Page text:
col1  to_merge_on  col2
a     1            1   1.0
b     2            3   2.0
c     3            4   NaN

This doesn't introduce a dummy index name for the index.

Note however that there is no DataFrame.map method, and so this approach is not for multiple columns.

4
  • 2
    This seems superior to the accepted answer as it will probably work better with edge cases like multi indexes. Can anyone comment on this? Jan 17, 2019 at 6:07
  • 1
    question, what if you need to assign multiple columns, would this approach work or is it limited to only 1 field?
    – Yuca
    Mar 11, 2019 at 15:24
  • 2
    @Yuca: This possibly won't work with multiple columns, since when you subset multiple columns you end up with a pd.Dataframe and not a pd.Series. The .map() method is only defined for the pd.Series. This is to mean that: a[['to_merge_on_1', 'to_merge_on_2']].map(...) won't work.
    – Dataman
    Feb 13, 2020 at 13:08
  • Brilliant. In my project we are using too many pandas tricks everywhere. This is very refreshing as it is straight forward and low level. Thank you! Dec 6, 2021 at 9:29
8
df1 = df1.merge(df2, how="inner", left_index=True, right_index=True)

This allows to preserve the index of df1

2
  • It seems to work, but when I use it with on=list_of_cols], it contradicts the documentation: If joining columns on columns, the DataFrame indexes *will be ignored*. Is one of using indices vs. columns has precedence? Jan 22, 2020 at 9:56
  • 4
    @Supratik Majumdar doesn't your suggestion assume the indexes of the dataframes already match? The OP has non-matching indexes and is merging/joining on columns.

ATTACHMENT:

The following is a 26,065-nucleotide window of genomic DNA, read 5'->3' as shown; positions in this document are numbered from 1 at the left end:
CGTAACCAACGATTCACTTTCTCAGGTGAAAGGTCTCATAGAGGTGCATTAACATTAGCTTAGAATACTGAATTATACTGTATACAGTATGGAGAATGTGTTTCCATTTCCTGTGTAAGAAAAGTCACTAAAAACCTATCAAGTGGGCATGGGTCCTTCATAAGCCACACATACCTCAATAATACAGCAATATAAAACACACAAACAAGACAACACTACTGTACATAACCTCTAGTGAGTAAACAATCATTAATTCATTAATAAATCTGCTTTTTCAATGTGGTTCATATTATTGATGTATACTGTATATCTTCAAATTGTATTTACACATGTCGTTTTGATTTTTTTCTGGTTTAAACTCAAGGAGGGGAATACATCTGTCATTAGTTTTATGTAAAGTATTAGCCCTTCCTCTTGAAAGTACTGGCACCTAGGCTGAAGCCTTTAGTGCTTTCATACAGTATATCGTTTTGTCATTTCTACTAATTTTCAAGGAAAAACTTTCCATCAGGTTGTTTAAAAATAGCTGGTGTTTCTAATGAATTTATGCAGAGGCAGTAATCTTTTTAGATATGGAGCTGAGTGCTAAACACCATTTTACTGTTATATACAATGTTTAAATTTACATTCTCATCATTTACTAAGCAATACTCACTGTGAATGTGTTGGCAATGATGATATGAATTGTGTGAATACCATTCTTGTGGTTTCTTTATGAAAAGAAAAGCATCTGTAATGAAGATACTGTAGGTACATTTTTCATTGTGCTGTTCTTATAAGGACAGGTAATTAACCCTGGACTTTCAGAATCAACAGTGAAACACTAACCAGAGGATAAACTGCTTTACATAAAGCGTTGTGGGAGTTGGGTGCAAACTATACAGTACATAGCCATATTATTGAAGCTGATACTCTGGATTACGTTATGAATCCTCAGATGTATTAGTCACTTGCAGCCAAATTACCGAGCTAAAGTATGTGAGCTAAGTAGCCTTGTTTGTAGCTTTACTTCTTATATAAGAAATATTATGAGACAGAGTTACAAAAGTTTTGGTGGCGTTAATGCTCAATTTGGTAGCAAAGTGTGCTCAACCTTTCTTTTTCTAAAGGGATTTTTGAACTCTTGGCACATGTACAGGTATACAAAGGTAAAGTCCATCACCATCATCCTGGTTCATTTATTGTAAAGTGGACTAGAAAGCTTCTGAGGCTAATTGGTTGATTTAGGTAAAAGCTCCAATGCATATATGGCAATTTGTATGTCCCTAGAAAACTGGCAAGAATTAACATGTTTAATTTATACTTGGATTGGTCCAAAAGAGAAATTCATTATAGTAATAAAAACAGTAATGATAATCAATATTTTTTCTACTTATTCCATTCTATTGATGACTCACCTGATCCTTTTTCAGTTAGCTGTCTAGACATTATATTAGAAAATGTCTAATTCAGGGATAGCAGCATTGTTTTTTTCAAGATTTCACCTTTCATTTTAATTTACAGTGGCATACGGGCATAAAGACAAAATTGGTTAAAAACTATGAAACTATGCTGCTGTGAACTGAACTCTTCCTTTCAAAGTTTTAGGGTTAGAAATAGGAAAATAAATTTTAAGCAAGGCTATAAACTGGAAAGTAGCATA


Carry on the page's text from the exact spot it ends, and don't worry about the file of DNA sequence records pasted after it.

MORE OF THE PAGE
– James
    Apr 1 at 17:05
2

Assuming that the resulting df has the same number of rows and order as your first df, you can do this:

c = pd.merge(a, b, on='to_merge_on')
c.set_index(a.index,inplace=True)
2

another simple option is to rename the index to what was before:

a.merge(b, how="left").set_axis(a.index)

merge preserves the order at dataframe 'a', but just resets the index so it's safe to use set_axis

1
  • This didn't work for me
    – James
    Apr 1 at 17:12
1

You can also use DataFrame.join() method to achieve the same thing. The join method will persist the original index. The column to join can be specified with on parameter.

In [17]: a.join(b.set_index("to_merge_on"), on="to_merge_on")
Out[17]: 
   col1  to_merge_on  col2
a     1            1   1.0
b     2            3   2.0
c     3            4   NaN
0

Think I've come up with a different solution. I was joining the left table on index value and the right table on a column value based off index of left table. What I did was a normal merge:

First10ReviewsJoined = pd.merge(First10Reviews, df, left_index=True, right_on='Line Number')

Then I retrieved the new index numbers from the merged table and put them in a new column named Sentiment Line Number:

First10ReviewsJoined['Sentiment Line Number']= First10ReviewsJoined.index.tolist()

Then I manually set the index back to the original, left table index based off pre-existing column called Line Number (the column value I joined on from left table index):

First10ReviewsJoined.set_index('Line Number', inplace=True)

Then removed the index name of Line Number so that it remains blank:

First10ReviewsJoined.index.name = None

Maybe a bit of a hack but seems to work well and relatively simple. Also, guess it reduces risk of duplicates/messing up your data. Hopefully that all makes sense.

0

For the people that wants to maintain the left index as it was before the left join:

def left_join(
    a: pandas.DataFrame, b: pandas.DataFrame, on: list[str], b_columns: list[str] = None
) -> pandas.DataFrame:
    if b_columns:
        b_columns = set(on + b_columns)
        b = b[b_columns]
    df = (
        a.reset_index()
        .merge(
            b,
            how="left",
            on=on,
        )
        .set_index(keys=[x or "index" for x in a.index.names])
    )
    df.index.names = a.index.names
    return df